If only more executives were this responsible and well behaved when it came to perks. He clearly values his reputation and stake in Google enough not to risk tainting his resume with unnecessary offerings from Apple. Good on him.
post #4 of 35
Wait, so how is he making money? I don't understand what motivation he has to work for a *business* and not accept monetary compensation. I mean it's not like Google and Apple are philanthropic outfits or something.
post #5 of 35
Quote:
Originally Posted by meelash View Post

Wait, so how is he making money? I don't understand what motivation he has to work for a *business* and not accept monetary compensation. I mean it's not like Google and Apple are philanthropic outfits or something.

Simply thinking ahead.
post #6 of 35
Talk about not being greedy, I wish him the best even though he left Apple. He earned my respect by not squeezing every possible cent he could while on board. If only the financial moguls could follow the example....wishful thinking
post #7 of 35
Quote:
Originally Posted by meelash View Post

Wait, so how is he making money? I don't understand what motivation he has to work for a *business* and not accept monetary compensation. I mean it's not like Google and Apple are philanthropic outfits or something.

Clearly he's already made his money, and the stocks that he's purchased seem to be doing well.
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post #8 of 35
Quote:
Originally Posted by Quadra 610 View Post

But he got over $8000 in cool Apple stuff, plus Apple shares.

Al gore, of course, took the most Apple gear. In excess of $13,000 worth (one fully loaded Mac Pro and a pack of Skittles, LOL.)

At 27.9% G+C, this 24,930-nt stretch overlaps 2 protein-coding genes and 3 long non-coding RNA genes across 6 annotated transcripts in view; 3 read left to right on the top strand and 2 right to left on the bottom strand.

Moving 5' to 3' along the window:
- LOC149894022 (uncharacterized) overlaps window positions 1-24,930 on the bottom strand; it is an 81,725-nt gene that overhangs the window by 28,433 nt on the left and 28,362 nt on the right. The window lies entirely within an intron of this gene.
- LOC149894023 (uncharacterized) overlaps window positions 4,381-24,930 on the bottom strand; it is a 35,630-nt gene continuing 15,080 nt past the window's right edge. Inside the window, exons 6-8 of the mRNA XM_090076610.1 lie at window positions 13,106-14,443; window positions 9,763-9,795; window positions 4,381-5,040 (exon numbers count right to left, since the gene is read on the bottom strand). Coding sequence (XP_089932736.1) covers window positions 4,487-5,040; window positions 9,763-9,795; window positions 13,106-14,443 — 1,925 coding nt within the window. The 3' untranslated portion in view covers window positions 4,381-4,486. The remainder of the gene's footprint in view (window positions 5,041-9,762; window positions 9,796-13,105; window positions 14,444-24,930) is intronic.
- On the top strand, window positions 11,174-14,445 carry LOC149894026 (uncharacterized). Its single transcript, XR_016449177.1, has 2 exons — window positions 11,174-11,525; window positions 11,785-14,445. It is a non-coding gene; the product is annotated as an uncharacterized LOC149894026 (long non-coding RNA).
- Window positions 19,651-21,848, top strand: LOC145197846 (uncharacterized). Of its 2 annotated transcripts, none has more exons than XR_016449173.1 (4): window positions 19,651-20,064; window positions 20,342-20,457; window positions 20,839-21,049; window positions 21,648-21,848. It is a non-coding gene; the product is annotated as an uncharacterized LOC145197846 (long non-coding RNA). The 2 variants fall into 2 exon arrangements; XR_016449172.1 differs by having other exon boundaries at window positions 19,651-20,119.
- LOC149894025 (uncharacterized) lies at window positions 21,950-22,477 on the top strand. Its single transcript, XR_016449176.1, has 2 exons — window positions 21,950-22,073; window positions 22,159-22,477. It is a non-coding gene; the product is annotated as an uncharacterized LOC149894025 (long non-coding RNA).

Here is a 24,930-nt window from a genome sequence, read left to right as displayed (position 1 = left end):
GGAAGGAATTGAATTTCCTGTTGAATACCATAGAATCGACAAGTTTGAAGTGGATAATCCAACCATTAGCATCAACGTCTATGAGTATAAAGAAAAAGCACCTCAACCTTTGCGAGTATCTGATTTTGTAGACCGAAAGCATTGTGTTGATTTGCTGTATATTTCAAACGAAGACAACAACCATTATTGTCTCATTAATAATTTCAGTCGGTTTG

EDIT:

In before the article update.

Are you implying that he was given the shares for free or otherwise?
post #9 of 35
Quote:
Originally Posted by roehlstation View Post

Simply thinking ahead.

I don't know what that means.
post #10 of 35
Quote:
Originally Posted by meelash View Post

Wait, so how is he making money? I don't understand what motivation he has to work for a *business* and not accept monetary compensation. I mean it's not like Google and Apple are philanthropic outfits or something.

I think when you are worth 4.4 billion dollars, you probably get over the making money part, and do things purely out of self interest.

http://en.wikipedia.org/wiki/Eric_E._Schmidt
post #11 of 35
Quote:
Originally Posted by Sipadan View Post

Talk about not being greedy, I wish him the best even though he left Apple. He earned my respect by not squeezing every possible cent he could while on board. If only the financial moguls could follow the example....wishful thinking

Screw the financial monguls... We need...

"Mr. Schmidt goes to Washington"... (get it, "Mr. Smith goes to Washington" ... the movie starring James Stewart about a naive man who is appointed to fill a vacancy in the US Senate. His plans promptly collide with political corruption, but he doesn't back down... No? Never mind.)